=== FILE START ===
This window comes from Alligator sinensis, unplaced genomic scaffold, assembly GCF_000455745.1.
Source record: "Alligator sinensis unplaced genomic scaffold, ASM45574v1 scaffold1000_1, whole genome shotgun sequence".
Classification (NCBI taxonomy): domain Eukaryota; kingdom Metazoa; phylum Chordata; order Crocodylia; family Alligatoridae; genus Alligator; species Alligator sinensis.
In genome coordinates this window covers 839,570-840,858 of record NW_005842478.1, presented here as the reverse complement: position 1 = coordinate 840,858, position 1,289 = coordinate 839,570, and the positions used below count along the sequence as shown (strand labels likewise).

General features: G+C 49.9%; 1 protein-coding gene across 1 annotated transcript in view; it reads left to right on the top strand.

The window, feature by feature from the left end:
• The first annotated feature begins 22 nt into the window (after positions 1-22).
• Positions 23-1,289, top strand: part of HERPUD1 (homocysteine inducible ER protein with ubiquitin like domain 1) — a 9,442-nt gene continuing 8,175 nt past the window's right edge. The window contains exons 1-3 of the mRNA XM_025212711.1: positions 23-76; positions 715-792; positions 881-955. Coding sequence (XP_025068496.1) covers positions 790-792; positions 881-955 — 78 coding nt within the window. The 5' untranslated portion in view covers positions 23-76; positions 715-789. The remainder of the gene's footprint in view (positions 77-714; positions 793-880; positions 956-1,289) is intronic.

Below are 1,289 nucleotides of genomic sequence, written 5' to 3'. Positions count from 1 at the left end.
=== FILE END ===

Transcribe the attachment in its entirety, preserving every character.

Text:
This window comes from Alligator sinensis, unplaced genomic scaffold, assembly GCF_000455745.1.
Source record: "Alligator sinensis unplaced genomic scaffold, ASM45574v1 scaffold1000_1, whole genome shotgun sequence".
Classification (NCBI taxonomy): domain Eukaryota; kingdom Metazoa; phylum Chordata; order Crocodylia; family Alligatoridae; genus Alligator; species Alligator sinensis.
In genome coordinates this window covers 839,570-840,858 of record NW_005842478.1, presented here as the reverse complement: position 1 = coordinate 840,858, position 1,289 = coordinate 839,570, and the positions used below count along the sequence as shown (strand labels likewise).

General features: G+C 49.9%; 1 protein-coding gene across 1 annotated transcript in view; it reads left to right on the top strand.

The window, feature by feature from the left end:
• The first annotated feature begins 22 nt into the window (after positions 1-22).
• Positions 23-1,289, top strand: part of HERPUD1 (homocysteine inducible ER protein with ubiquitin like domain 1) — a 9,442-nt gene continuing 8,175 nt past the window's right edge. The window contains exons 1-3 of the mRNA XM_025212711.1: positions 23-76; positions 715-792; positions 881-955. Coding sequence (XP_025068496.1) covers positions 790-792; positions 881-955 — 78 coding nt within the window. The 5' untranslated portion in view covers positions 23-76; positions 715-789. The remainder of the gene's footprint in view (positions 77-714; positions 793-880; positions 956-1,289) is intronic.

Below are 1,289 nucleotides of genomic sequence, written 5' to 3'. Positions count from 1 at the left end.